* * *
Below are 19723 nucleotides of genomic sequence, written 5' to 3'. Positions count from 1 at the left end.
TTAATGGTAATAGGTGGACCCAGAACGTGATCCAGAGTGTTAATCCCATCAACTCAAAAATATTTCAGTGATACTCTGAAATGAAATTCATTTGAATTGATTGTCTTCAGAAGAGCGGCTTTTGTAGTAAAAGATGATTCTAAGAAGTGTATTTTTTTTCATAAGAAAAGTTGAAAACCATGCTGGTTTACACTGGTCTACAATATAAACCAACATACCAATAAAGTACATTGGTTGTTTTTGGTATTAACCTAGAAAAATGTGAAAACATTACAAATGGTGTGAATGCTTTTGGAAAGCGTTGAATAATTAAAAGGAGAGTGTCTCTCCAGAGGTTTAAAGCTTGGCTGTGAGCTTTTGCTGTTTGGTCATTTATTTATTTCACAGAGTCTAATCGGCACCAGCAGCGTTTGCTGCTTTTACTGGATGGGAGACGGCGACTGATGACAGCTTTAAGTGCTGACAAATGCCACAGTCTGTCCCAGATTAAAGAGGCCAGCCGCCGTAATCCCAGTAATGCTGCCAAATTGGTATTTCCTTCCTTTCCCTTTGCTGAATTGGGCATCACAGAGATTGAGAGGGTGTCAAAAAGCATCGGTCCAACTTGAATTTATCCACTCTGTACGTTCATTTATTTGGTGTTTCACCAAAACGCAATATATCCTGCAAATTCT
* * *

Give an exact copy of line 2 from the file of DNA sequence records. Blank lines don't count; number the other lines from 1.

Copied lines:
TTAATGGTAATAGGTGGACCCAGAACGTGATCCAGAGTGTTAATCCCATCAACTCAAAAATATTTCAGTGATACTCTGAAATGAAATTCATTTGAATTGATTGTCTTCAGAAGAGCGGCTTTTGTAGTAAAAGATGATTCTAAGAAGTGTATTTTTTTTCATAAGAAAAGTTGAAAACCATGCTGGTTTACACTGGTCTACAATATAAACCAACATACCAATAAAGTACATTGGTTGTTTTTGGTATTAACCTAGAAAAATGTGAAAACATTACAAATGGTGTGAATGCTTTTGGAAAGCGTTGAATAATTAAAAGGAGAGTGTCTCTCCAGAGGTTTAAAGCTTGGCTGTGAGCTTTTGCTGTTTGGTCATTTATTTATTTCACAGAGTCTAATCGGCACCAGCAGCGTTTGCTGCTTTTACTGGATGGGAGACGGCGACTGATGACAGCTTTAAGTGCTGACAAATGCCACAGTCTGTCCCAGATTAAAGAGGCCAGCCGCCGTAATCCCAGTAATGCTGCCAAATTGGTATTTCCTTCCTTTCCCTTTGCTGAATTGGGCATCACAGAGATTGAGAGGGTGTCAAAAAGCATCGGTCCAACTTGAATTTATCCACTCTGTACGTTCATTTATTTGGTGTTTCACCAAAACGCAATATATCCTGCAAATTCT